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End of life support is the care and assistance given to patients facing a terminal illness. This type of focused support is also extended to a patient’s family members and loved ones. Some of the elements of end of life support include assuring that a patient is as comfortable as possible and educating patients and families about what to expect during the final stages of life. End of life planning also involves individuals helping families make memorial and burial arrangements before death occurs to ease the burden of having to make such arrangements after a loved one has passed away.
Also known as palliative care, end of life support is commonly associated with hospice facilities. Nursing homes and visiting nurses also offer end of life support. Regardless of where it is administered, this type of support always involves patients who are most certainly about to die as the result of a terminal illness. With end of life help, patients and their families are encouraged to spend quality time together while providers help each person understand and accept what is taking place.
Registered nurses specializing in end of life nursing are often employed by a hospice, a visiting nurse’s association or an end of life clinic. Others who offer comfort, however, include volunteers and end of life support group members. Hospitals sometimes offer referrals for patients who need an end of life program. When available, free end of life support may also be offered.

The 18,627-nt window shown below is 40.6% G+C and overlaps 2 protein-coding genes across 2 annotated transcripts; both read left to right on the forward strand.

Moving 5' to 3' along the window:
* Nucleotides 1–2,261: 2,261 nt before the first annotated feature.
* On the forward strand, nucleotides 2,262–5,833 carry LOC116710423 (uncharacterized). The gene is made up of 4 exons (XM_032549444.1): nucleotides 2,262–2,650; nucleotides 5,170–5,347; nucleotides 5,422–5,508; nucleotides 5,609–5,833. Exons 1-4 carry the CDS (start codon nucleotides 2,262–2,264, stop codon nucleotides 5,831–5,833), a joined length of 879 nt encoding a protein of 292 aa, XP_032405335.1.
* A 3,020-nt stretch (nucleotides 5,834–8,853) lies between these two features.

Individuals who are nearing death are likely to experience a myriad of emotions. End of life support is, therefore, administered by nurses as a way to ease tension and anxiety. In this process, nurses offer compassionate care by making sure patients are as physically comfortable as possible. Doing so may include administering prescription pain medications, but also involves talking with patients and helping them face the inevitable.
Nurses offering end of life support also extend their services to family members and friends of a dying patient. This type of care is designed around the idea that understanding the process of dying and having supportive professionals assist with arrangements and communication can help ease the stressful process for all involved. Often, family members and other loved ones do not readily understand the physical and cognitive changes that may take place as a person reaches his or her final days. As such, death can sometimes seem sudden and loved ones often feel unprepared to cope with it. Through the efforts of professionals offering end of life care and support, loved ones can learn to recognize changes in consciousness and cognition as well as physical changes, such as abnormal breathing patterns, that are common end of life symptoms.